Five days later, full circle back to Rhino’s, a Queer West board of director’s meeting takes place. Of the items on the agenda is Queer West Fest and difficulties organizing it and securing funding. Overall, Queer West has a long road ahead in establishing itself as an up-and-comer, with an uncertain future being so low on the totem pole. Jaclyn Isen, treasurer, says she would like to see increased volunteerism from the community to help put on events. According to Isen, with community cultivation and everyone putting energy forth, Queer West slowly does grow and visibility gains. “I’ve seen a really exciting and fast evolution of it in the one year I’ve been involved,” Isen says, “so I think there is absolutely a lot of promise to see it grow more.”

For now, Queer West is sticking to its bohemian roots (the meeting is at the back of a bar, after all). But Paré hopes to get Queer West out of the bars and onto the streets. After the meeting is adjourned, the members disperse out onto the street.

And at that moment, on a Wednesday night in mid-October, two leather daddies walk by in full-on black gear, holding hands, looking like they just stepped out of the Black Eagle off of Church Street—but this Parkdale, in Queen West. Wherever Queer West is headed into the next decade, Paré’s vision seems to be manifesting.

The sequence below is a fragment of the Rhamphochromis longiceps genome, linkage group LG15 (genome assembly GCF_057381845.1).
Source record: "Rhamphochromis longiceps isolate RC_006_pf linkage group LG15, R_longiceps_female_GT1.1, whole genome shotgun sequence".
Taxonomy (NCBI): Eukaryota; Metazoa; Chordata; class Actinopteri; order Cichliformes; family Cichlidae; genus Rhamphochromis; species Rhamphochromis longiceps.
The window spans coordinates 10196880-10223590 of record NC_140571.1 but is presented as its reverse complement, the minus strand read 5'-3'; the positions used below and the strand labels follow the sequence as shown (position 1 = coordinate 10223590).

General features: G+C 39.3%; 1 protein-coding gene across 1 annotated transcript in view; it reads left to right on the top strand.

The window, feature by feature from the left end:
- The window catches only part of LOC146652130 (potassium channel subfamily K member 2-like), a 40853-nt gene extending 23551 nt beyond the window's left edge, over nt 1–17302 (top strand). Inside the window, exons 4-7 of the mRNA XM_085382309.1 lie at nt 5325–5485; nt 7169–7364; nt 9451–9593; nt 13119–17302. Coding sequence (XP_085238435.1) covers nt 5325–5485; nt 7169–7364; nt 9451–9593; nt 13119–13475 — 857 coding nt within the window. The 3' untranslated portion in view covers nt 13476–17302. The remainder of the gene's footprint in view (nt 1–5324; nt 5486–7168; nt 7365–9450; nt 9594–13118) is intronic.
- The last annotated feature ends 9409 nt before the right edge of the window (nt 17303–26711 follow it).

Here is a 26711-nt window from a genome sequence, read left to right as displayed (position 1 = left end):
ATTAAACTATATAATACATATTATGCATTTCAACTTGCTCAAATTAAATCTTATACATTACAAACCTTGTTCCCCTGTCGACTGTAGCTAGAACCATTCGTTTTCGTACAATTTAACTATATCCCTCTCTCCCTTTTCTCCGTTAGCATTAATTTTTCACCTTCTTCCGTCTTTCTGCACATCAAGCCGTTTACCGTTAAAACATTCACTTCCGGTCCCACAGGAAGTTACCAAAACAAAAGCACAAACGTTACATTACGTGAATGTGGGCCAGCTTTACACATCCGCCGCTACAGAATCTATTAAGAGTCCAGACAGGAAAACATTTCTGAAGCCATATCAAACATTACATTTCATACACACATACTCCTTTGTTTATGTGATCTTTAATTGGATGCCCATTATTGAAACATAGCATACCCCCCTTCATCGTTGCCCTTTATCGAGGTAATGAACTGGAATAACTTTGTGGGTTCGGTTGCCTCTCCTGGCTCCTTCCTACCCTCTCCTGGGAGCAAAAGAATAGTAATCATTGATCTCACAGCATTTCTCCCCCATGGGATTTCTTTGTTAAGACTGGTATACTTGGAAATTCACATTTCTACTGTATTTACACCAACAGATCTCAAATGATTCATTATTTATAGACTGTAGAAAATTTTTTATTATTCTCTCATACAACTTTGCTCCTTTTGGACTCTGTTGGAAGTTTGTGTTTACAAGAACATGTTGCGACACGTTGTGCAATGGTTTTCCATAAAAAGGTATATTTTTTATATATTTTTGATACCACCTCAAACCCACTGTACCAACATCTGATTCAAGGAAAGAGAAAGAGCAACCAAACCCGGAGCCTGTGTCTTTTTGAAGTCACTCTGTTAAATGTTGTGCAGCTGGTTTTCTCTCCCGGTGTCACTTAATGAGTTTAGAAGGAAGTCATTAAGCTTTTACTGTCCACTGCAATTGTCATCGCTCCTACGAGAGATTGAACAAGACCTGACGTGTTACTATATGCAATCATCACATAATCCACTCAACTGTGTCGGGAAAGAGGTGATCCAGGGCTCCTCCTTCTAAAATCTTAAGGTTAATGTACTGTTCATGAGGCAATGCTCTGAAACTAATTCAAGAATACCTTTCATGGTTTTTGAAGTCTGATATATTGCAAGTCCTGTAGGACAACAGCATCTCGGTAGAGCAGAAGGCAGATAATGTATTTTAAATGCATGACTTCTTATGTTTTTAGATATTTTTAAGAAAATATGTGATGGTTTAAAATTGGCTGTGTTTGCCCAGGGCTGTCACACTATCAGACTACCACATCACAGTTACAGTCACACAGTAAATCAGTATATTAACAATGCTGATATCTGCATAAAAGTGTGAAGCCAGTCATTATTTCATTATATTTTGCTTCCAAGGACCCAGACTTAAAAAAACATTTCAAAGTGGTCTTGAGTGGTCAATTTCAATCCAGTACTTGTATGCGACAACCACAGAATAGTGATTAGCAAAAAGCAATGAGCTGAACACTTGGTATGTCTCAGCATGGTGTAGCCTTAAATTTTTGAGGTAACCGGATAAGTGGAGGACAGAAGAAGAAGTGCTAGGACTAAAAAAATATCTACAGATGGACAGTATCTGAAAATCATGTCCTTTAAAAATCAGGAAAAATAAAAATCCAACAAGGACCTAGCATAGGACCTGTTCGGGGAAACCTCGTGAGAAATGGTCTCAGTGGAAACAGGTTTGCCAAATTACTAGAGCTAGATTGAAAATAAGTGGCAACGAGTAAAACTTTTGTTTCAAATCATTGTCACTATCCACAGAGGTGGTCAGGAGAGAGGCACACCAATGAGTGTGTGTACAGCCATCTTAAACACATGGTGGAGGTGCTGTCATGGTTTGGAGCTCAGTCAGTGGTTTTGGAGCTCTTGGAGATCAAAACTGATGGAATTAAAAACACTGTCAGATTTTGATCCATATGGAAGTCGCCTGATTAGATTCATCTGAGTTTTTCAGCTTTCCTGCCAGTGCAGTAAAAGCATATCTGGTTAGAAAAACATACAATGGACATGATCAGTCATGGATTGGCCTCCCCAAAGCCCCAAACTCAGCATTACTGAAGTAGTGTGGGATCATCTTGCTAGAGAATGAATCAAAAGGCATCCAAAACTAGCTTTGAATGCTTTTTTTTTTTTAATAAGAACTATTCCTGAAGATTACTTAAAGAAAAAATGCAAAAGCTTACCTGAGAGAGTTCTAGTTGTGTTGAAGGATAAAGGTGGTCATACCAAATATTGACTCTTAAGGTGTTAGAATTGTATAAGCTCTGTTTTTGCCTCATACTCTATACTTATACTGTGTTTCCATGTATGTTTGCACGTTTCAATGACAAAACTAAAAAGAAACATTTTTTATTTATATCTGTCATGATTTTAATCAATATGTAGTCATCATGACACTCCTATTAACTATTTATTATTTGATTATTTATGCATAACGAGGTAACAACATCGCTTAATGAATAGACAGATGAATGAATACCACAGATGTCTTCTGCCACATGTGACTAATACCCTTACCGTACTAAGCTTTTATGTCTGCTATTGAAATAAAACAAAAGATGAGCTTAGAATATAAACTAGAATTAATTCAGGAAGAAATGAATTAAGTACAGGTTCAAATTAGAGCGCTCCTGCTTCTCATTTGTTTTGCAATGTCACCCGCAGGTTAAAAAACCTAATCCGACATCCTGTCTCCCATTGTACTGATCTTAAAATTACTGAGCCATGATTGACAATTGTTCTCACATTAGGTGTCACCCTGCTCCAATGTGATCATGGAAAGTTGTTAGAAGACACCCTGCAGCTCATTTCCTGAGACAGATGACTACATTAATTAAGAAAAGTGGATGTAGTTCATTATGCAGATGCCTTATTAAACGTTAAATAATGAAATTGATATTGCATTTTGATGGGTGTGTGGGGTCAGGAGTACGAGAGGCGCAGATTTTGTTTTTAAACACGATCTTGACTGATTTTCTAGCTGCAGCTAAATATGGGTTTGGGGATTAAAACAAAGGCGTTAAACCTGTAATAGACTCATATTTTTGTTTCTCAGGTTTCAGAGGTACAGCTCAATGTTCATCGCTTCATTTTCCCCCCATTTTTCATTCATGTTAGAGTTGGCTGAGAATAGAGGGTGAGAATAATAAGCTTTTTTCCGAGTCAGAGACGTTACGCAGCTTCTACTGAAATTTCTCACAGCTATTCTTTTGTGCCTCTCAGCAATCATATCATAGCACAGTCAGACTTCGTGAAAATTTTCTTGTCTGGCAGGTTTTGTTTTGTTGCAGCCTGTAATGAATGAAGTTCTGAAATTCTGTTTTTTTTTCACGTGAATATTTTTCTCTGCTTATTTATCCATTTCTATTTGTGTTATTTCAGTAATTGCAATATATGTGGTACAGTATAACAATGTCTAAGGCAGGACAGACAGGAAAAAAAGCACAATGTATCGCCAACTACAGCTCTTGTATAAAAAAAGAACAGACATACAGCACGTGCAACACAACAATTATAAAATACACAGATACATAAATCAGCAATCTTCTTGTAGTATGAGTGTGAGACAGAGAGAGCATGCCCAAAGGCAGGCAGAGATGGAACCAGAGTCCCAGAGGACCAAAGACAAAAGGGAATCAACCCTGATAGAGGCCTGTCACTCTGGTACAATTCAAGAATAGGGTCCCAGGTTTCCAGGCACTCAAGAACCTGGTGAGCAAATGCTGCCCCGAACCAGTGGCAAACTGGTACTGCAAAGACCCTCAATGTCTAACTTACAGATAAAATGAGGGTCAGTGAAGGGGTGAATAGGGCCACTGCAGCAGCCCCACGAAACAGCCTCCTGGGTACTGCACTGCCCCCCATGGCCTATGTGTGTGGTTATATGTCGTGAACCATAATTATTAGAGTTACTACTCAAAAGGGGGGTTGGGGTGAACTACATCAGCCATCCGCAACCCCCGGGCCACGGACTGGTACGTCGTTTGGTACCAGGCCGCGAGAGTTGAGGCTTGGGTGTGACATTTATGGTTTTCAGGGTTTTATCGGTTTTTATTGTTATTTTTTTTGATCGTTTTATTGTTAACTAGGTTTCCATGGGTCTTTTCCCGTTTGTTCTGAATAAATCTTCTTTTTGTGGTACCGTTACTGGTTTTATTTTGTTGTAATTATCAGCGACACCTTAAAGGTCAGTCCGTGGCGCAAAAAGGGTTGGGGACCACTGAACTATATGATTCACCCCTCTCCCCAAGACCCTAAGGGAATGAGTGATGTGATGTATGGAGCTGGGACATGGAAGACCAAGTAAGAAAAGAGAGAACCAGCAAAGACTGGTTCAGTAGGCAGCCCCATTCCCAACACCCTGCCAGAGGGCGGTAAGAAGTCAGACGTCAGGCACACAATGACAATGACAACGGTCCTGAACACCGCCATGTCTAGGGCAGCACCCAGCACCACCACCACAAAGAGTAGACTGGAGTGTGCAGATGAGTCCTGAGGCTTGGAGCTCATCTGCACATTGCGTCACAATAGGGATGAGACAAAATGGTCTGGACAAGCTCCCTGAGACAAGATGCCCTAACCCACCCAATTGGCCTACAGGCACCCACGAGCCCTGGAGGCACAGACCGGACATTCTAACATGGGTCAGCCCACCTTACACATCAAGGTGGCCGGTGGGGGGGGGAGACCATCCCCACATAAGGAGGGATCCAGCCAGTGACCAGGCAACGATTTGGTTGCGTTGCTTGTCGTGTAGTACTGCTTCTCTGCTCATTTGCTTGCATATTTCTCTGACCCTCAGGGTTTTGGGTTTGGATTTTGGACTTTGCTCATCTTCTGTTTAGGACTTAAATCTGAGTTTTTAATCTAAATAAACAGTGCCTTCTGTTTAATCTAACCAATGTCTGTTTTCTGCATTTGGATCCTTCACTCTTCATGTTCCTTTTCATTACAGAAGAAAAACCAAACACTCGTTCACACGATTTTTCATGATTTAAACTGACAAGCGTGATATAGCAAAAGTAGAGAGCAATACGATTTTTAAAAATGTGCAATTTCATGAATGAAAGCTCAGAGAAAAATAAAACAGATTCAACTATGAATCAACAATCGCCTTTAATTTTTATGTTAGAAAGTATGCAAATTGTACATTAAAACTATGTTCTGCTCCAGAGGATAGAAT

If you queer it, they will come. And the queers have.

Pride Toronto Community Advisory Panel holding public meetings

Outexpressions November 5, 2012 - A public meetings will be held at: The 519 Church Street Community Centre, (Thursday). December 2, from 7pm to 9 pm; Gladstone Hotel (Saturday). December 4, 12.30 pm to 2.30 pm; Bennett Lecture Hall, Flavelle House, University of Toronto Faculty of Law (Monday) December 6, 7 pm to 9 pm and the Trans - Pride: Community Advisory Forum, The 519 Church Street Community Centre, (Thursday) December 9 from 7 pm to 9 pm.

The Community Advisory Panel (CAP) is composed of 9 people: Rev. Dr. Brent Hawkes CM, Chair, Angela Robertson, Michael Went, Nichola Ward, Andre Goh, Douglas Elliot, Lorraine Weinrib, Kavita Joshi and Raja Khouri. PRIDE Toronto has asked CAP to consult with the communities and recommend back to PRIDE ways to move forward in a variety of issues.

Targeted Consultations with as many interested groups as possible. If your group would like engage in a consultation please email the panel here: Info@CommunityAdvisoryPanel.ca Online Survey is being developed with detailed questions on various issues. The link to the survey will be live shortly. The Panel is looking forward to receiving your input and creative ideas for moving forward.

Queer West Arts and Culture Centre Board of Directors, are not participating in the Pride committee consultations, it has nothing to do with us. We have our ten day queer arts festival.